2014 STATE LEADERSHIP CONFERENCE
contract probably isn’t even necessary,” he said. “You could just
go to the entities and say, ‘I’m here for you.’”
• Co-location. The next step up is sharing or renting office
space with potential referral sources, either part- or full-time.
While still easy to do and low risk, this model usually involves a
• Independent practice association (IPA). In this model,
independent practices come together to achieve common goals.
Often that means having the IPA contract with a managed-care organization or health system to provide services. While
this model may give psychologists access to more opportunities
than they could achieve on their own, there are more legal risks,
including antitrust concerns.
• Management services organization. These are like
“IPAs on steroids,” said Ryan. The organization is a separate
legal entity — often with its own name and branding —
that develops a network of providers that can contract with
multiple payers on a much broader geographic scale. (An IPA,
in contrast, typically contracts with a single payer or hospital.)
Creating a management services organization involves much
more legal risk, Ryan warned, citing multiple contracts and the
potential risks of marketing under a common name.
• Accountable care organization (ACO). Though
some psychologists may consider participating in an ACO,
psychologists aren’t likely to put together an ACO themselves.
The extensive ACO requirements tend to be more hospital-,
primary care- or physician-oriented, said Ryan.
• Merger. In a merger, two entities become one or form a
new entity. Or one entity simply acquires the other. “Mergers
are the ultimate in clinical and financial integration and the
highest legal risk,” said Ryan. Plus, they’re much harder to get
out of than the other models. At this end of the scale, he added,
the model is not a joint venture but a single legal entity.
“As you go up the scale, you get increased risk and liability,”
said Ryan. “Where you want to jump on this train depends on
your own risk tolerance.”
Some psychologists have already made that jump. At one end
of the spectrum, the Rhode Island Psychological Association
(RIPA) is creating a behavioral health referral network, said
RIPA President Peter Oppenheimer, PhD. Much higher on the
spectrum, Keith A. Baird, PhD, and colleagues are developing a
more elaborate model. The organization they’re creating hopes
to become the behavioral health-care provider for many of
northern Illinois’s ACOs and to lower health-care costs while
Somewhere in between those two extremes is the model
involving co-location and referral contracts described by
Michael Goldberg, PhD, founder and director of Child and
Family Psychological Services Inc./Integrated Behavioral
Associates in Massachusetts.
For Goldberg, the transition from a simple, traditional
practice to a full-fledged alternative model came in stages.
The practice began with Goldberg as a traditional solo
practitioner. He added a couple of group members in 1994. In
2005, a physician who often referred patients to the practice
agreed to rent them space in her office to see pediatric patients.
That co-location model is still going, but now the practice is
also integrated into three primary-care offices, a neurology
office and an obstetrics/gynecology office in addition to the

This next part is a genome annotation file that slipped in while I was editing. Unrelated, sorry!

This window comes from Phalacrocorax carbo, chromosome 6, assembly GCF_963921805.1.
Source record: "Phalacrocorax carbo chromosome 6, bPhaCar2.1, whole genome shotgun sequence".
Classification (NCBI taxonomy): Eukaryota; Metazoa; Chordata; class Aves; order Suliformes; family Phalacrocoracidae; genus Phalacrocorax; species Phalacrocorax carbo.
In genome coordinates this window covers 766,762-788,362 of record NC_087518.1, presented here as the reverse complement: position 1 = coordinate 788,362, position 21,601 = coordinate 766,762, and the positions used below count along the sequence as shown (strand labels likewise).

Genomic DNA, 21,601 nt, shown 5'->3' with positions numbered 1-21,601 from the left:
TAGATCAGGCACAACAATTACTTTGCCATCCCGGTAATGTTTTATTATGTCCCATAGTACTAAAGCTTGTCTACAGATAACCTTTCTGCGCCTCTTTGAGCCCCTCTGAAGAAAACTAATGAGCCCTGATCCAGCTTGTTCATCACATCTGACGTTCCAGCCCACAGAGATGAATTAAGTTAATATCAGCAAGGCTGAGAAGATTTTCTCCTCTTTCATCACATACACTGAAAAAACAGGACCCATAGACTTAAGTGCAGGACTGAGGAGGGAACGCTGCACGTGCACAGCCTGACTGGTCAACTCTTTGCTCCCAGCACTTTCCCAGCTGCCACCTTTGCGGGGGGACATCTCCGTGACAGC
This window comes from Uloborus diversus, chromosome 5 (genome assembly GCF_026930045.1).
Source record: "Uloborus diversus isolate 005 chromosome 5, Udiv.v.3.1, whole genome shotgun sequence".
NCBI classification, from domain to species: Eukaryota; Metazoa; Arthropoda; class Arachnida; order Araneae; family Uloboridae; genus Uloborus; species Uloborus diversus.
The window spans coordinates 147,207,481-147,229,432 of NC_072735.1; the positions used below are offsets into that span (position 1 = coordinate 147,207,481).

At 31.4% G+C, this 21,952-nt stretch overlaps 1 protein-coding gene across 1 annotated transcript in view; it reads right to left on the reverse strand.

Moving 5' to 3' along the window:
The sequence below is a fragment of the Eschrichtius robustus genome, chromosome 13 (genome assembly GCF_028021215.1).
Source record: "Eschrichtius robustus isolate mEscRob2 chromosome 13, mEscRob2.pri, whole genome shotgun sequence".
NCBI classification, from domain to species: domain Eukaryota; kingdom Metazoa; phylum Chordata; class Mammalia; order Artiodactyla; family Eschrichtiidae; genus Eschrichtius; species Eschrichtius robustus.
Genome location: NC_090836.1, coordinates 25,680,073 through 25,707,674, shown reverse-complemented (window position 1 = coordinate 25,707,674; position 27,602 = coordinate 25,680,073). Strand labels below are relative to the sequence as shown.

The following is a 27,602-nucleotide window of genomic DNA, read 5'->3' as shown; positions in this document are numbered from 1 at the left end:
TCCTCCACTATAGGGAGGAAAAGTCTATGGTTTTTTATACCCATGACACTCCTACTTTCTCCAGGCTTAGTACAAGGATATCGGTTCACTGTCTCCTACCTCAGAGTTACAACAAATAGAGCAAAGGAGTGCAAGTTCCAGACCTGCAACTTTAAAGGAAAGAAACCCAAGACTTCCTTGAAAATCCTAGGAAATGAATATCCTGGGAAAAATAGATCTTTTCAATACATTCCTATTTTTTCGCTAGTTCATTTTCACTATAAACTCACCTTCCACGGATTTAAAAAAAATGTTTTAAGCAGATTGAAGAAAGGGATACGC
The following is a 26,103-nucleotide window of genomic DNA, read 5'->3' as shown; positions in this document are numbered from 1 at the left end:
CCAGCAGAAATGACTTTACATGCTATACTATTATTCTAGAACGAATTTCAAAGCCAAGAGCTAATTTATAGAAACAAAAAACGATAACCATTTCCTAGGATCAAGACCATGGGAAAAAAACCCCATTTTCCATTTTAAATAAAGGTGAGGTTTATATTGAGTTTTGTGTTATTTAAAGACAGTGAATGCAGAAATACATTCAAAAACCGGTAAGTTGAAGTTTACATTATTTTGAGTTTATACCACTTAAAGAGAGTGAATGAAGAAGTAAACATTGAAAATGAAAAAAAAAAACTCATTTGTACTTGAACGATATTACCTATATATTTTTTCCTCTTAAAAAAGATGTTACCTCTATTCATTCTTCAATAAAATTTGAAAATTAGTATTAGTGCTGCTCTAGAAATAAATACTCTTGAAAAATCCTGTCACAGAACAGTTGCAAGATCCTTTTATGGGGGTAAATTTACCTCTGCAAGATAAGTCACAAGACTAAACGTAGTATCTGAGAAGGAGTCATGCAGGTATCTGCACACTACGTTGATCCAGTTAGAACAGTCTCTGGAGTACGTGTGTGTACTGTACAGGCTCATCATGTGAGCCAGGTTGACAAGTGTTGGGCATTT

practice’s two independent outpatient behavioral health offices
with Goldberg’s practice accepting most of their mental health
“When I talk to other psychologists, I often hear, ‘I’m a small
practice or a solo practitioner; I can’t do that,’” said Goldberg.
“That’s absolutely incorrect and self-defeating thinking.”
This integrated practice model requires just three legal
components, said Goldberg. One is a base agreement that
defines the goals of the two entities. The second is a lease for
the shared office space. The third is a service-specific agreement
to cover services that aren’t covered by the traditional, fee-for-
service arrangement, such as having a geropsychologist make
house calls as a way of keeping patients out of the emergency
Developing this model was really pretty simple, said
Goldberg. “You can do it in a step-wise manner,” he said.
Of course, there are serious antitrust issues to consider when
economic competitors come together in a venture that jointly
negotiates fees with insurance companies or other entities,
warned Alan Nessman, JD, senior special counsel in the APA
Practice Directorate’s Office of Legal and Regulatory Affairs.
“Price fixing is normally considered bad because it decreases
competition, increases prices and brings higher costs to
consumers,” Nessman said. But, he explained, the antitrust
agencies recognize that “properly integrated collaborations
promote cost-effectiveness, lower prices for consumers and
improve quality and that some ventures will need joint
negotiation to be viable.” As a result, the agencies have issued
guidance on the integration necessary to keep collaborations
out of antitrust trouble.
The key is sufficient financial integration — substantial
sharing of financial risk — or clinical integration that
achieves higher quality, lower costs and more efficient
delivery of health care. Most psychologists prefer the clinical
integration route, said Nessman. There are a dozen elements
of clinical integration that collaborations should include,
such as development of clinical protocols reflecting current
developments in treatment and measureable goals to monitor
the quality of treatment provided. APA Practice will be
providing more details on these elements and other issues in
the near future, he added. n
Rebecca A. Clay is a journalist in Washington, D.C.